I hope that the fact that the team stayed together is a proof we feel we work in a fair enviroment though, hehe.
There are in your team modellers, artists, mappers and I even saw someone having the role of a manager. What about a musician? Are you simply relaying on the film music and the other musical pieces used in TATW? Or did it just happen that no one with musical talent joined your team?
Answer: I'm in charge of voices and SFX, and as such also for music. It's not been a prioritized topic on my part as other fields been more crucial (and I've as a rule tried to rank prio for what need to be done in what order), so not head hunted anyone to do it myself, and not been any music modder who applied hehe. At the moment this mean that TATW is at core but we do have sources to bring in, including from other TW games but also from other mods. For example we've been granted use of the work of Filip Olejka, who did music for Rise of Mordor, a LotR mod for TW:Attila. We'll see where it lands!
Nearly every bigger mod has had discussions about the directions the mod shall take, be it in regard to the music, to the time setting of the mod, to the participating factions, sometimes even about little details such as the look of units and their names. How did the discussion there went for your mod team? Or are you feeling more free at this topic due to the films only covering a glimpse of the happenings at the ending of the Second Age?
Answer: Quite free, yes. The fact that the Second Age is the least known of the three renowned ones, even among lore scholars, made it easier for us to work according to our own minds without set expectations from the community. This do not mean the interest is not there, but while everyone will have an opinion on how a Rohan rider should look for example and a Third Age-mod developer might feel pressure to adapt, we felt support in our design choices that we tried to take as close to what we deem Tolkien would approve as we liked.
I have looked around a bit, and solely on moddb I am counting 42 articles, 12 of them with videos in which everyone is able to enjoy your story telling. The fate of a lore master, it seems. Did you actually sign up for this work or did just no one else wanted to do it? How time consuming is it to create such detailed working reports for the fans out there? And if you could set back the time, would you invest the same amount of work into them again?
Answer: Thank you very much! As the team leader I always taken the task of sharing information upon myself, it just been natural to me. It is a burden in time and effort, to be frank, but knowing that it help people discover a game they might want to play makes it worth it. Would I do it all over again? At the moment rather not, haha, but I do not regret it at all.
The time needed is fairly long for a video, perhaps two work days depending on how much editing I spend. The picture previews goes faster, though as someone must take the pictures, and if counting the descriptions, I'd say perhaps 4-5h? Not thought of it so much, as they're all gladly quite fun to make (except when editing mess up, and there's always editing that mess up, haha).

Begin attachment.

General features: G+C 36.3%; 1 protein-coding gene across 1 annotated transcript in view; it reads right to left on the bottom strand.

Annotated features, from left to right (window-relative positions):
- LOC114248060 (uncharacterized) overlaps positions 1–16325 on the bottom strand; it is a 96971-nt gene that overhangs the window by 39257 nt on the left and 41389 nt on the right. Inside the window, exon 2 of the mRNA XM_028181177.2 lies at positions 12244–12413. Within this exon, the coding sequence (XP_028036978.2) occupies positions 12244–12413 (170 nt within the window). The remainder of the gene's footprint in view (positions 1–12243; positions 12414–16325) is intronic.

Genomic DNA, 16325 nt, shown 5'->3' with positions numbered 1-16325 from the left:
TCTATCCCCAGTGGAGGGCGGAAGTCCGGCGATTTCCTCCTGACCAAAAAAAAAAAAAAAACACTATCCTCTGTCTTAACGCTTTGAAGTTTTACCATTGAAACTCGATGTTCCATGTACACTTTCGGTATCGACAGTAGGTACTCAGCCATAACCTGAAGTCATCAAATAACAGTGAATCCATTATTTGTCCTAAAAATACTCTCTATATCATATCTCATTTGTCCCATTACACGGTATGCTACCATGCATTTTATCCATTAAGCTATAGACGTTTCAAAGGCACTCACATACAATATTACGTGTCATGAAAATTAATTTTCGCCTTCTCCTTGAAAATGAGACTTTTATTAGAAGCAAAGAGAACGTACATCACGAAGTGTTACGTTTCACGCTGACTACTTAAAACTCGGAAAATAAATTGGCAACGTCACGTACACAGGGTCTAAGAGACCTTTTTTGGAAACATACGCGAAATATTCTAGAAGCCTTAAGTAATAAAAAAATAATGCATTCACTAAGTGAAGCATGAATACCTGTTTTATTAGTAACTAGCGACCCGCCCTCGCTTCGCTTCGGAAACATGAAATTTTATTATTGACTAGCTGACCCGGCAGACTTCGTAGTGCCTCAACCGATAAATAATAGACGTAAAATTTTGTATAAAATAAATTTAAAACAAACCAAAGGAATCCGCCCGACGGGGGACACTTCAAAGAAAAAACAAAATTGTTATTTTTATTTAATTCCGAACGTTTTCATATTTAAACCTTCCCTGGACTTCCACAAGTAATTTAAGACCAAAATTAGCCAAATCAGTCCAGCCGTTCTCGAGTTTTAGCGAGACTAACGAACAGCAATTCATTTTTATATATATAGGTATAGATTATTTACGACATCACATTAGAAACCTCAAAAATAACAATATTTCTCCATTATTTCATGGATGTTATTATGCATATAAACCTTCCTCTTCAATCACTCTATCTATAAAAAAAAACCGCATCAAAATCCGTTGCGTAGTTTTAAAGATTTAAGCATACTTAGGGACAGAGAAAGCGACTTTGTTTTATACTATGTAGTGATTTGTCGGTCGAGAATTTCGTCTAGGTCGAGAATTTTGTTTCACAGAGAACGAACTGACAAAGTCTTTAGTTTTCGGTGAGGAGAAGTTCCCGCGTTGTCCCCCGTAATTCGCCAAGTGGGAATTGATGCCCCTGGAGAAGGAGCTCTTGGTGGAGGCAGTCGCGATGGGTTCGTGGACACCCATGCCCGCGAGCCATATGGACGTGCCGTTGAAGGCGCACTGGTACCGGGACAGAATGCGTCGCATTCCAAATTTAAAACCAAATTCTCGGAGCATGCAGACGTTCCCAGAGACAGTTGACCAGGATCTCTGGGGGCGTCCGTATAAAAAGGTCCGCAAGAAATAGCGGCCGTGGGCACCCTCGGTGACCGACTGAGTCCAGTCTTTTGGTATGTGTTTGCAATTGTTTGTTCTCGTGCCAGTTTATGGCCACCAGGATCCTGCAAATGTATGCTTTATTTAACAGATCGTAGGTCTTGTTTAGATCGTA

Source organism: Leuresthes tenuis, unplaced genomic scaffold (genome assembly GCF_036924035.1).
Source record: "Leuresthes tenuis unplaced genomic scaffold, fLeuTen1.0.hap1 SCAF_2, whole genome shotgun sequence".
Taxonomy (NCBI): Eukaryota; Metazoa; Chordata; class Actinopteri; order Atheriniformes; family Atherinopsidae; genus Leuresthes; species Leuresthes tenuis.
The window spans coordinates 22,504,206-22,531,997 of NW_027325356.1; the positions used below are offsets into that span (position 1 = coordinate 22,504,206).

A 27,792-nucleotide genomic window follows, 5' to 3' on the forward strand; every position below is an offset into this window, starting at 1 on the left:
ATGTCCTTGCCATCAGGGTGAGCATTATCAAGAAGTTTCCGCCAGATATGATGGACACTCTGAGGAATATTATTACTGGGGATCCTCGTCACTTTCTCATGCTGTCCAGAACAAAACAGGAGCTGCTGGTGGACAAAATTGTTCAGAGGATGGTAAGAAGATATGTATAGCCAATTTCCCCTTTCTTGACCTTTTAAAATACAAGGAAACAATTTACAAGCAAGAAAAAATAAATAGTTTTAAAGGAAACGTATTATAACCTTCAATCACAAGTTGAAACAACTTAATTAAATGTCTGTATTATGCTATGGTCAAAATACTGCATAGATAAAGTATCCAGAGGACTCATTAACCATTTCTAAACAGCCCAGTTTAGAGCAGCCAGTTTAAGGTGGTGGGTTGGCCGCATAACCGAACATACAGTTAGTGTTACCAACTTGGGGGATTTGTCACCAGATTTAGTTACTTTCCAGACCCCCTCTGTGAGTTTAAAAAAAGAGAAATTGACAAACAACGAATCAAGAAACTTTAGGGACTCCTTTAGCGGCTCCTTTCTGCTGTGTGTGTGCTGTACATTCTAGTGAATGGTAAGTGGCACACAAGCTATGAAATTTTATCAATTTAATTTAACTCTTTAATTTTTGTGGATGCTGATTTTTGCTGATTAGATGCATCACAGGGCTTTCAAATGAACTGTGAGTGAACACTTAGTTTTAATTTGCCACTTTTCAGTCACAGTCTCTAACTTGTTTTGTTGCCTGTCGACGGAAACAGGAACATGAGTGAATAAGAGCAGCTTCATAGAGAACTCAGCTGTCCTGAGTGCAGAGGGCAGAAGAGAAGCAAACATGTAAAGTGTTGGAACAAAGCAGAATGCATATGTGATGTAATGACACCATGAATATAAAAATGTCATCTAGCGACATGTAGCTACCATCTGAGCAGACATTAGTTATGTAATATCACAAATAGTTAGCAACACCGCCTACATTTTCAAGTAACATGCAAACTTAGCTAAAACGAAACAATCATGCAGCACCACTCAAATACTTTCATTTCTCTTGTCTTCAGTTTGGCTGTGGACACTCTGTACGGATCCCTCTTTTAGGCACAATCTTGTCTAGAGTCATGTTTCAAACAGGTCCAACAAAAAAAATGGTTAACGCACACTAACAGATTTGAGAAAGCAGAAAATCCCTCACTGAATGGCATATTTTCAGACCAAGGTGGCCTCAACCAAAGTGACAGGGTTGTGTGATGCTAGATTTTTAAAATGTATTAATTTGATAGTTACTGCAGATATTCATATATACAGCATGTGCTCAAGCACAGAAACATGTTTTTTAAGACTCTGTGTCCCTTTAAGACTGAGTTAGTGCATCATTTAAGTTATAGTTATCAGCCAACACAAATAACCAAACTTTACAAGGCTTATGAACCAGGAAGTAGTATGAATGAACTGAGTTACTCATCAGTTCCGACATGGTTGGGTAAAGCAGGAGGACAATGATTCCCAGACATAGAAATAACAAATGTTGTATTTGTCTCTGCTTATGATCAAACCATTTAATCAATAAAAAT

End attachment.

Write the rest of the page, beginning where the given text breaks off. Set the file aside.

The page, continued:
Which problems occured for you while working at the project? And how did you solve them?
Answer: Problems have mainly been where the team lacked the skills to solve any given obstacle. Usually we've been able to put it aside and in time someone with the knowledged been possible to locate that joined or done a freelance gig, solving matters. At the moment I can only think of one actual problem we got that has not been possible to solve and that is the walls of Minas Tirith; the engine assign siege towers of wrong size when we've tried to change it into a castle. As editing them is very problematic we've had to keep it a city instead, which I do not fancy.
You are responsible for the lore, coding, unit stats, game balance and the sounds of the mod. All of it can hardly be seen and cannot be as easily reviewed and commented as the work of modellers or artists. How do you gather feedback about your work? And how does in general a good feedback for your work look like?
Answers: A good question that, as these are matters that mostly are apperent when something fails, hehe. To instead improve what's working but isn't as good as it could be, one has to keep a finger on the pulse at all times, take into account what developers say and especially feedback from our testers. And they've been great; we usually ask for their general impressions and enjoyment, and they give feedback on this, not seldom in the form of progression tales (as if it was a fiction story with the characters, events and obstacles) that allow us to capture the settings of the game.
Do you think your modding experience influenced you in any way? Maybe, your professional career or your studies? Was it purely a hobby for you?
Answer: Purely, but it naturally had good influence through experience in how to lead and organize (as in my thoughts on why the team managed so long), that I've been able to utilize in my career and private life both. It has enhanced my understanding for the value of respect and care for people I work with or spend time with.
Working on a mod is hard work and time consuming. Has there been sometimes a moment at which you thought: ‘Nah, it’s not worth all the trouble, I rather play mods than help developing them.’?
Answer: Once a week, I'd guess? It is a greater strain than most know, and responsibility to deliver can feel tiresome - but then most every day modding is its own reward. Seeing the grand work of friends coming together boost, and as a rule a period in school might been tough or a work period been taxing but DCI:LA given me joy and energy again.
You will for sure have also played one of the numerous other LotR mods out there or even one of the official games. Has there been sometimes a moment in which you saw the possibility, to transfer a game mechanic or simply an idea from one game or mod into yours?
Answer: Inspirations are constant and broad. As for mechanics we got animations from Europa Barbarorum II, but I'd rather point to the improved diplomacy features that comes via Withwnar's "Total Diplomacy", that can set allies to be very aggresive against a given foe, ally your allies to each other or force an AI faction to behave resonable. All that allow the game to operate more as other games with better diplomacy than M2 ever offered!